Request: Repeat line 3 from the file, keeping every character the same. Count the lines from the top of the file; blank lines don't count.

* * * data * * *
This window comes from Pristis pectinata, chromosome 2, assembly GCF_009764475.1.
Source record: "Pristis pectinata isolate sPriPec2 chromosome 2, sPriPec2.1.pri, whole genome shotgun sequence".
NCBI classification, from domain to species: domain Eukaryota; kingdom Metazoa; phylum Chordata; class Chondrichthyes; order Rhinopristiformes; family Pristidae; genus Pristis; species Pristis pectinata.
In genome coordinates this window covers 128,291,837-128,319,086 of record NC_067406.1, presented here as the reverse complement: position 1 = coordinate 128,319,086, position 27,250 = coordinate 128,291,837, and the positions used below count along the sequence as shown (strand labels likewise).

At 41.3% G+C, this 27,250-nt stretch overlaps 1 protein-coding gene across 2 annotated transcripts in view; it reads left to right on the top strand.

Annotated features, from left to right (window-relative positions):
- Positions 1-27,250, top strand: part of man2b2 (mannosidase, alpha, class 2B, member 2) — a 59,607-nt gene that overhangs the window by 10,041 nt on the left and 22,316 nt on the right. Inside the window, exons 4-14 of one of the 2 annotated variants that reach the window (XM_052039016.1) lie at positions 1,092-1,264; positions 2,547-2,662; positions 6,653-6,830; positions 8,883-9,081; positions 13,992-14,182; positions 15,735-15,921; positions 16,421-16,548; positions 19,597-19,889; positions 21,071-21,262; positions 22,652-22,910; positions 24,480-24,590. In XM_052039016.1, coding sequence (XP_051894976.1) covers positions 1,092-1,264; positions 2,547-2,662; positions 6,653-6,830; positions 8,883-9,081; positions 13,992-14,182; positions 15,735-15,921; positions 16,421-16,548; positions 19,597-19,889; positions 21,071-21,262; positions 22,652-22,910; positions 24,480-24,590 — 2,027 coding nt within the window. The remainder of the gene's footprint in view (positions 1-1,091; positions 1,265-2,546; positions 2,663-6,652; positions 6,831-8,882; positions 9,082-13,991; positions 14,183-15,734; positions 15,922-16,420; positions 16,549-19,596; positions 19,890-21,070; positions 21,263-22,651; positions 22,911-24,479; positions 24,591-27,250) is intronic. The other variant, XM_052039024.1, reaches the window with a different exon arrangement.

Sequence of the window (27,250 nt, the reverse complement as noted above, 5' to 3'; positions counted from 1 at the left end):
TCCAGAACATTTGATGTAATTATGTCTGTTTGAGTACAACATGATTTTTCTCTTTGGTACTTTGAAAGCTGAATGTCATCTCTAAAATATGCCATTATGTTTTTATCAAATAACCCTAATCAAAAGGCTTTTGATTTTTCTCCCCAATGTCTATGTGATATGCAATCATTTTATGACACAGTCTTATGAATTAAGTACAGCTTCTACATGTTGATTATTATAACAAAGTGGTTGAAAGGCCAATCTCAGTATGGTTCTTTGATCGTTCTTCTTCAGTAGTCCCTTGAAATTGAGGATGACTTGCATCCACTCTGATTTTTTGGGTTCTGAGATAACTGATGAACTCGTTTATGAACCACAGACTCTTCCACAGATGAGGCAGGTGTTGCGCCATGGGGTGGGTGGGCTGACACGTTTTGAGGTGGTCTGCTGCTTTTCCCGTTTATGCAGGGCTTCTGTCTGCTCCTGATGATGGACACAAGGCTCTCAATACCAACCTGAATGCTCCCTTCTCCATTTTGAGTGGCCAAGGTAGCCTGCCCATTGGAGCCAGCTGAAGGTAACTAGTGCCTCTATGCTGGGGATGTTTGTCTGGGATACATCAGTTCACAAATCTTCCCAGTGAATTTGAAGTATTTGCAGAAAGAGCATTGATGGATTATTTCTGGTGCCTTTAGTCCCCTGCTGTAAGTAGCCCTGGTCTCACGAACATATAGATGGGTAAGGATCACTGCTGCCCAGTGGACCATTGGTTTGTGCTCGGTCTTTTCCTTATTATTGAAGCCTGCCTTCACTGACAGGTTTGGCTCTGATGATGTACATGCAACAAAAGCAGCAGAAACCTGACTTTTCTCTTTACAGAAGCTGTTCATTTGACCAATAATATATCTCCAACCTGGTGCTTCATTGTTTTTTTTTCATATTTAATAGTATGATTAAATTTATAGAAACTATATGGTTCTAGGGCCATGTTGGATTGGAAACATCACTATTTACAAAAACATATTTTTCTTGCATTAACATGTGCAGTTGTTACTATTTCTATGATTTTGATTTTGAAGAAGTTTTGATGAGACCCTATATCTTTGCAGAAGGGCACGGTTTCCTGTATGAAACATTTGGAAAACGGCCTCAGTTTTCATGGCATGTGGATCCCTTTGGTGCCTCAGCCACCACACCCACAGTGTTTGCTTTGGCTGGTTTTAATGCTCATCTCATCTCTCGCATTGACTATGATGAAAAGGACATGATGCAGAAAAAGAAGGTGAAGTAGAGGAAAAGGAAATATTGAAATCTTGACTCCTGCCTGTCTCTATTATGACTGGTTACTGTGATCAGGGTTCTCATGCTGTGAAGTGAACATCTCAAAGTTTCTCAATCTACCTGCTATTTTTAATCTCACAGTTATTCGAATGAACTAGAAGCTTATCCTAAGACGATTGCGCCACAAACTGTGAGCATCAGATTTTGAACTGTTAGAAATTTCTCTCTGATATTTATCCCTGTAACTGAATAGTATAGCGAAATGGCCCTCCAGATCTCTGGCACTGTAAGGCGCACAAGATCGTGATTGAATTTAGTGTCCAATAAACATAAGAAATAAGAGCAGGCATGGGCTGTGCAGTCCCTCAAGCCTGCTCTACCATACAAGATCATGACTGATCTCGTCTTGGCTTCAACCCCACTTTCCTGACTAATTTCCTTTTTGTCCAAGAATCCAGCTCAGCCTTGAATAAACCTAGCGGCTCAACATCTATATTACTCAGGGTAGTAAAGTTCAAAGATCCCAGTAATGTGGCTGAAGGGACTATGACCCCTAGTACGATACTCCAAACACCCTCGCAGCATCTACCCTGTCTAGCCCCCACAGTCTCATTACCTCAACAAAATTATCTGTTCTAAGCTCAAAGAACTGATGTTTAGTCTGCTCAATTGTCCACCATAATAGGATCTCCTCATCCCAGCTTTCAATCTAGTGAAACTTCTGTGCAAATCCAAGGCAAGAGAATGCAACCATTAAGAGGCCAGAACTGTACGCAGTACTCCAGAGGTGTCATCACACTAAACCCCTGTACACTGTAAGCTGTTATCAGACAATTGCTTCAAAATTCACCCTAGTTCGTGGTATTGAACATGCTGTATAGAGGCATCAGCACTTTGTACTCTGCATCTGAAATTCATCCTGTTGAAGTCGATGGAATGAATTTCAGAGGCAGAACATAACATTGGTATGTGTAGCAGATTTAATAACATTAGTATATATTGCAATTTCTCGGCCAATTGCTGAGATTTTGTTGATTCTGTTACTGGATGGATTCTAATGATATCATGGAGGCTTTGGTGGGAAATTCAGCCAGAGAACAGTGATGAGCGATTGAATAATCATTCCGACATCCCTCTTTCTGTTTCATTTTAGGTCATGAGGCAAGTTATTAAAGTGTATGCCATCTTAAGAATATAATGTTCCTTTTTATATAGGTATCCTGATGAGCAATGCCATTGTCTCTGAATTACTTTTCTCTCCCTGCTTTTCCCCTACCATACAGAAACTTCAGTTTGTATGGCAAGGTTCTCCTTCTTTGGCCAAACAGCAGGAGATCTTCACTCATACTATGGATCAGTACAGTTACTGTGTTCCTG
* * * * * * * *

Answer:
NCBI classification, from domain to species: domain Eukaryota; kingdom Metazoa; phylum Chordata; class Chondrichthyes; order Rhinopristiformes; family Pristidae; genus Pristis; species Pristis pectinata.